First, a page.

A Twitterstorm about Barack Obama’s tan suit can hardly have been what the president was expecting as he spoke at a press conference about foreign policy issues ranging from the IS insurgency in Iraq, civil war in Syria to the crisis in Ukraine.
Within minutes, more than 4,000 comments, and the resulting media frenzy, focused not on US foreign policy but on Obama’s sartorial choice. Unflattering comparisons with used car salesmen and estate agents and the suggestion that Obama had lost a bet were just some of the jokes about the suit.
Yet the meme of Hillary Clinton texting the president with “Hey Barack Welcome to My World” points to the more serious point about the focus on politicians’ dress. Hillary is just one of many female politicians who have seen their legitimacy destabilised by a focus on their hair and clothing, which distracts from important political and policy issues.
Studies conducted in the US and UK have shown that a majority of women politicians resent media comment on their appearance, and they don’t believe that the same level of sartorial scrutiny applies to men in public life.
This disproportionate, sometimes cruel and often damaging attention can be explained by the lack of women visible in politics and high office. Women who do make it through are more visible, and the feminised idea of fashion both makes it more “normal” for women to experiment with clothing, makeup and hair, and more legitimate to comment on their appearance.
Some have considered such attention to be politically damaging. This was the case when the then newly appointed Home Secretary Jacqui Smith was derided in the British press for wearing what was deemed an unsuitably low top in the House of Commons, revealing her cleavage. The resulting media furore focused around the charge that this illustrated her lack of judgement and therefore her unsuitability for high office.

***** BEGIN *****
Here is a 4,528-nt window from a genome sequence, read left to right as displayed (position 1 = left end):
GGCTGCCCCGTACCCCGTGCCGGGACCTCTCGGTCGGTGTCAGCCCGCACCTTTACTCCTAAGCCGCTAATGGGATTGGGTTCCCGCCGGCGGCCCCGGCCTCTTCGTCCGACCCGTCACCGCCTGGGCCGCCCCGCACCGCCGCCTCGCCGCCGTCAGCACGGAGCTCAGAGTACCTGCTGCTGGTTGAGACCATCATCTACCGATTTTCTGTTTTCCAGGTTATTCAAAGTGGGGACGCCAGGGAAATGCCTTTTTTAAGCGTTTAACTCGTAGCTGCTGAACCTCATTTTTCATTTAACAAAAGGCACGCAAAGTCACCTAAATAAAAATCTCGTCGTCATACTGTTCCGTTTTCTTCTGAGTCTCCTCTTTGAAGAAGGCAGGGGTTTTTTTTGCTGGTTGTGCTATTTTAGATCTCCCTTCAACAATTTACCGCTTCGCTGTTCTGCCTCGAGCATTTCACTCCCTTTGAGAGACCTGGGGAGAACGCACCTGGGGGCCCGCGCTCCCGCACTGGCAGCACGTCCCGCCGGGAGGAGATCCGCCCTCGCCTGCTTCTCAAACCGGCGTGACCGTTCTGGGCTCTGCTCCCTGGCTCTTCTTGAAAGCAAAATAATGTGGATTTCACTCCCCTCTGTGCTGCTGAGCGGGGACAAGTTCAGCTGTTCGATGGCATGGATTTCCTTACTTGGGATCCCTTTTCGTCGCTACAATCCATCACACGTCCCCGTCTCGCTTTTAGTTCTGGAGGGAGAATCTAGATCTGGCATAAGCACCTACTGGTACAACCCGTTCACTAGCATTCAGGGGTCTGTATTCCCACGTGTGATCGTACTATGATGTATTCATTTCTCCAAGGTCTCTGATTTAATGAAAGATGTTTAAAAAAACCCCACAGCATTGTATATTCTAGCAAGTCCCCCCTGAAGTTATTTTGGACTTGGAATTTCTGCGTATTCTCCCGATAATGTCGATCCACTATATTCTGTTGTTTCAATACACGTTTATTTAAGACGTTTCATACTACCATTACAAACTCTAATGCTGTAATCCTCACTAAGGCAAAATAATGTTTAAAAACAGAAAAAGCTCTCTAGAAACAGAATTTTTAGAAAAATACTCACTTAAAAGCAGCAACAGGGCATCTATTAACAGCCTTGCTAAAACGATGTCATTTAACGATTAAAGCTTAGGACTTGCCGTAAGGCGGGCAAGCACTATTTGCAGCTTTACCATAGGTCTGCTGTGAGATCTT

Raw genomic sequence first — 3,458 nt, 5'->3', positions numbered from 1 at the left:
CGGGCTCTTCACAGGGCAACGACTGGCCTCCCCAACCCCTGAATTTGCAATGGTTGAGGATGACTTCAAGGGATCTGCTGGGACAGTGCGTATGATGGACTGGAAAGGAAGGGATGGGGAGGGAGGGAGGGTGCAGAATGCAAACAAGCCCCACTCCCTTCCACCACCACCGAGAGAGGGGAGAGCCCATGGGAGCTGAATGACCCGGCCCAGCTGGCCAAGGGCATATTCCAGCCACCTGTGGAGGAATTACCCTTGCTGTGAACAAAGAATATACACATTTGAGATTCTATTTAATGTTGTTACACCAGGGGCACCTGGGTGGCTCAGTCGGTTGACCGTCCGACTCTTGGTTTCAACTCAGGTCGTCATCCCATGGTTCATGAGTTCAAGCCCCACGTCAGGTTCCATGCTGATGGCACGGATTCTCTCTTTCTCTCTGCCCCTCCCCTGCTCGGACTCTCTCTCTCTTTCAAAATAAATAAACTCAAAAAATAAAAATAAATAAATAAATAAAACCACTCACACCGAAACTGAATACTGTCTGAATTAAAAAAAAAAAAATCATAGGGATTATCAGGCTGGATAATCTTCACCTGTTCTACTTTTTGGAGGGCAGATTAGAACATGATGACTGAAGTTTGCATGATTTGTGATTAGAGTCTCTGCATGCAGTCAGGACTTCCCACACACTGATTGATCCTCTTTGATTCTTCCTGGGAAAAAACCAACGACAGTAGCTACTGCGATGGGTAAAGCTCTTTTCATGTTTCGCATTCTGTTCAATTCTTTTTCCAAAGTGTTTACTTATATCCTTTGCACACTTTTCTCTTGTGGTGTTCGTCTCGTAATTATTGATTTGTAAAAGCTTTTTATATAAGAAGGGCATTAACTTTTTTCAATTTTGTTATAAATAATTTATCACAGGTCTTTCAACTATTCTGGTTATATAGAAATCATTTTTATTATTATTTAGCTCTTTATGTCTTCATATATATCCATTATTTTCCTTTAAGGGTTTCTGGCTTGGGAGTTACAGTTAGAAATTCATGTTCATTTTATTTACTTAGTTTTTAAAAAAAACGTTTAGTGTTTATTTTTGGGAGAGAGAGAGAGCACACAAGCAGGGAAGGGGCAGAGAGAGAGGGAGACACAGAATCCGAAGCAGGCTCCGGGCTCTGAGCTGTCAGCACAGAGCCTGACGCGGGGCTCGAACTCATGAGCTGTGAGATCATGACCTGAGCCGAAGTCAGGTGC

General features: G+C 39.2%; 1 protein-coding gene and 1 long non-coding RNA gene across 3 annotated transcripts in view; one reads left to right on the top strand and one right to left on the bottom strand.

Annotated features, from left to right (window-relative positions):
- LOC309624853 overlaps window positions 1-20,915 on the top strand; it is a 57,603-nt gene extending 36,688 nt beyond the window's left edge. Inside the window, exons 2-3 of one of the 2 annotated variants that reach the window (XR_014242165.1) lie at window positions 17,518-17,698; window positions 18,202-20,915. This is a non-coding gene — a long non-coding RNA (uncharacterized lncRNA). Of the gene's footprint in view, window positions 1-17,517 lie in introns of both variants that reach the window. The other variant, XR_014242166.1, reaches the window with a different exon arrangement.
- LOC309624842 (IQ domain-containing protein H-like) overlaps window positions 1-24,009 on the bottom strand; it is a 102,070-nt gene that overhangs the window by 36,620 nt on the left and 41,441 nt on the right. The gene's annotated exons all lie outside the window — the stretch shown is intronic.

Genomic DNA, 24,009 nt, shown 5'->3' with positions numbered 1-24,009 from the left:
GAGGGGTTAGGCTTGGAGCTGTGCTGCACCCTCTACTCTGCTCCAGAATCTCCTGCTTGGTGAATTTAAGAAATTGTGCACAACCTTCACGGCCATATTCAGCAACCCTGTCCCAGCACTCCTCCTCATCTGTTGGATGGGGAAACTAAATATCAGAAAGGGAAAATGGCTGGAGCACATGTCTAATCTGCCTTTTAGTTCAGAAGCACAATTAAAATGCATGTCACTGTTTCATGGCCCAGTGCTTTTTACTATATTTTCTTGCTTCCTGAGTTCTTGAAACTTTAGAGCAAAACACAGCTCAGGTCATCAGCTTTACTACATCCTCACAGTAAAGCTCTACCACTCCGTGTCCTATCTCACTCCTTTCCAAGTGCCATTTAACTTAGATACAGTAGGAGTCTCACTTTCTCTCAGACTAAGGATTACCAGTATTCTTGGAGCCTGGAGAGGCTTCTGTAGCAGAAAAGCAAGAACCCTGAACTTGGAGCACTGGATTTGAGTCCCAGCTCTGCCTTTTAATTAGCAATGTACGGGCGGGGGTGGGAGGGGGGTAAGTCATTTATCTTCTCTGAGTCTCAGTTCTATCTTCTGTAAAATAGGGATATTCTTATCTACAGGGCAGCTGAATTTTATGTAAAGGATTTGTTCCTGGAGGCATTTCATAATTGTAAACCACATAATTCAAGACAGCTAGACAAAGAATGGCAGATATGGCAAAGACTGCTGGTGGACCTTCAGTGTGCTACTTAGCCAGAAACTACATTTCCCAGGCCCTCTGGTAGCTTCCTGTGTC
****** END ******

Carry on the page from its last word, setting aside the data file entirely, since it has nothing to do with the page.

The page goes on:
Despite this, it’s not true that that comment on politicians’ dress applies only to women and that it’s always damaging. Male politicians can also be subject to such comment: from opposition to Michael Foot’s “donkey jacket” worn at the official Remembrance Day service in 1981, to the unflattering comparisons made between the then prime minister Gordon Brown’s ungainly dark suits and the middle class fashionable appearance of opposition leader David Cameron, men have also been subject to political attacks because of their dress.
Speaking to Vanity Fair in 2012 Barack Obama acknowledges this:
You’ll see I wear only grey or blue suits. I’m trying to pare down decisions. I don’t want to make decisions about what I’m eating or wearing. Because I have too many other decisions to make.
Apparently he didn’t think tan was so off-piste.
Female politicians have also had different relationships with dress and public commentary. Margaret Thatcher began her career as leader of the Conservative Party deeply resenting media focus on her appearance. She correctly identified it as political dangerous: typecasting her as an out of touch, suburban Tory lady in a hat and pearls. Thatcher ditched the hats, but drew a line at removing her pearls and adapted her dress to suit different audiences and political messages.
After a few years as prime minister, Thatcher’s dress, her blue suits, helmet hairstyle and handbags had become part of her political identity. She even invited BBC cameras to film her wardrobe and discussed her choice of clothes.
Theresa May’s dress has also arguably aided, rather than damaged her political career. There were the infamous leopard print kitten heels when she was chairman of the Conservative Party and now the often daring and colourful clothing she wears as home secretary.
But these positive examples are outweighed by many others when focus on politicians’ dress has distracted from their policies and careers. The central reason for this is that we have a political arena that does not truly reflect the diversity of society. Because of this, the norm of a politician’s dress is that of a white, upper-middle class, male: a dark suit and tie. Any public figure who does not look white, male and upper-middle class is therefore subject to heightened visibility, and women in particular are vulnerable to damaging comments on their appearance.
The deeply symbolic and intimate role our clothing has in defining our identity makes dress a perennially awkward, uncomfortable and also political subject. Dress largely aided the careers of Thatcher and May. But this was due to other political and social factors as well, and their fashion choices could just have easily been used to damage them.
So I hope President Obama continues to wear his tan suit. It doesn’t look too bad, and it may help challenge political culture as well.